“Partition” is a legal term in which a Court can order that real estate with multiple owners be divided/partitioned. In Missouri, there are two methods of partition. Vickers v. Vickers, 762 S.W.2d 482, 483 (Mo. Ct. App. 1988). A court may (1) partition in kind or may (2) order a sale and division of the proceeds if it finds partition in kind cannot be made without great prejudice to the owners. See Rule 96.
A partition in kind is where the Court actually divides the real estate itself among the co-owners/tenants, creating separate parcels of real estate which are wholly owned independently by the former co-owners. The nature and layout of the specific piece of real estate will determine whether partition in kind is feasible; as such, Missouri law provides that if partition in kind cannot be accomplished without “great prejudice to the parties in interest,” the Court may order a sale of the property and a division of its proceeds.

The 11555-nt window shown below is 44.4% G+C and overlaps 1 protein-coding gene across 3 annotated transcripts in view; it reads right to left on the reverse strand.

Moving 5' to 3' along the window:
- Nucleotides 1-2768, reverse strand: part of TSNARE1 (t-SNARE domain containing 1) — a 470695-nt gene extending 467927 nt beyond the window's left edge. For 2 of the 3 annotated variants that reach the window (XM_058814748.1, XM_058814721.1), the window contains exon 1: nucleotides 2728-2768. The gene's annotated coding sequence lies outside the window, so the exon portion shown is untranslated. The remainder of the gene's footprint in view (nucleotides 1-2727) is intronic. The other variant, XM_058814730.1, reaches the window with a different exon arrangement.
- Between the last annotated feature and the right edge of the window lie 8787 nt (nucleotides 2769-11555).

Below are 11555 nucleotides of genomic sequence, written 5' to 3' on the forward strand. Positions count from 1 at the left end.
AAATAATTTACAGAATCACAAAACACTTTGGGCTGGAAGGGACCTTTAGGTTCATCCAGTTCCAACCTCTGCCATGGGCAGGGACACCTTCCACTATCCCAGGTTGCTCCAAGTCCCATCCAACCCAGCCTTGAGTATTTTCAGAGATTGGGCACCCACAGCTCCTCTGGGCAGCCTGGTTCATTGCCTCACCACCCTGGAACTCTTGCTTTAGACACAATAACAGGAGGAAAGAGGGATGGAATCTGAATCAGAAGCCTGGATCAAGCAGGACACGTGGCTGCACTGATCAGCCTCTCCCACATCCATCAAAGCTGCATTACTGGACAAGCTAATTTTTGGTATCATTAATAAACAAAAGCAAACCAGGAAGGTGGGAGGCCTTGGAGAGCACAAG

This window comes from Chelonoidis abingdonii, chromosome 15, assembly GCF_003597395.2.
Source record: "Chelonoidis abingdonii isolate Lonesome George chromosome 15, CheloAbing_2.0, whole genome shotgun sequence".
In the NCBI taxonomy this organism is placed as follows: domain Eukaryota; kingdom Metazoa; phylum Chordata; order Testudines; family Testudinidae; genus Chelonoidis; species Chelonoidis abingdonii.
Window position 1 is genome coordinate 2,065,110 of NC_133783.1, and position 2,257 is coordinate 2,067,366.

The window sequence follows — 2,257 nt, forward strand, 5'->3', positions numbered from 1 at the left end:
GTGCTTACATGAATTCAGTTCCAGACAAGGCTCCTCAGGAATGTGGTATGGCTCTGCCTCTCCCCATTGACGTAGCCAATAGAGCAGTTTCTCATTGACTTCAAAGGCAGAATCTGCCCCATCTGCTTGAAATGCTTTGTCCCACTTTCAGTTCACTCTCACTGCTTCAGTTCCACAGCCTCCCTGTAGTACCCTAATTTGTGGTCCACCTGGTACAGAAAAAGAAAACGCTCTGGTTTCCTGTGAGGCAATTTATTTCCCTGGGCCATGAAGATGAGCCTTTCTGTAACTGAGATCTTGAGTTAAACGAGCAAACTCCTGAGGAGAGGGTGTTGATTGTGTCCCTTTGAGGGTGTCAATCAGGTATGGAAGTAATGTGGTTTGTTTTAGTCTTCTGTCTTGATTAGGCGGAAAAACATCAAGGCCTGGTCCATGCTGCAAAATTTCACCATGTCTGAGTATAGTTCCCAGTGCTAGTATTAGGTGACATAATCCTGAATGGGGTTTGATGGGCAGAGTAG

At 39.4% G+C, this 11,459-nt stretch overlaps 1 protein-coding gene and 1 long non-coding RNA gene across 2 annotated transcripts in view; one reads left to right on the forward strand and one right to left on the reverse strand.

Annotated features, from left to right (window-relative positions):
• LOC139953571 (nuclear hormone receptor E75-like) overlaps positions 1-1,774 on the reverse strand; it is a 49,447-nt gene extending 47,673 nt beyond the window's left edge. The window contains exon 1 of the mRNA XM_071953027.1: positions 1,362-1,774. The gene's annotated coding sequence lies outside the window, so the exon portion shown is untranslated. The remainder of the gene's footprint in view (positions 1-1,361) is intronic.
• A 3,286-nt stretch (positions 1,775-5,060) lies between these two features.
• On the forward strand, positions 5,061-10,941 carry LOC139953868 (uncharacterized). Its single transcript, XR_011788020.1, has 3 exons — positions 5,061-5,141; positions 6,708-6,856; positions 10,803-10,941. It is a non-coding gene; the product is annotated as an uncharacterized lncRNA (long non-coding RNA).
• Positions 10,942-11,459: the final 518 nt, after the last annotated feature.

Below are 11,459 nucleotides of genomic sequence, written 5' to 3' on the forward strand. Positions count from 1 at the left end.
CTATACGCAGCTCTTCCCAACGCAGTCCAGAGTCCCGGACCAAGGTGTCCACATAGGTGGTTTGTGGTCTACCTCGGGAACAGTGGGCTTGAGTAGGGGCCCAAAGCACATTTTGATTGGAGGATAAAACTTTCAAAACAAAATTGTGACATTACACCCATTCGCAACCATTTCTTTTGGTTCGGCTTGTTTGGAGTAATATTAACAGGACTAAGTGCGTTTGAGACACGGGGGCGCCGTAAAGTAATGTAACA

Partition in Missouri is strictly statutory and must be carried out in compliance with Missouri statutes and Supreme Court Rules. Parks v. Rapp, 907 S.W.2d 286, 290 (Mo. Ct. App. 1995). Failure to follow those rules can result in a partition sale being voided. For example, all real estate subject to a partion sale in Missouri must be sold by a court-appointed commissioner or by a sheriff at public auction. See Section 528.590, RSMo; see Vickers, 762 S.W.2d at 484 (finding it was improper where the land was not sold at public auction by the sheriff but a private sale under a real estate contract).
In light of the intricacies of partition requests, and the inherent tensions that can arise in multi-party cases, contact us with questions.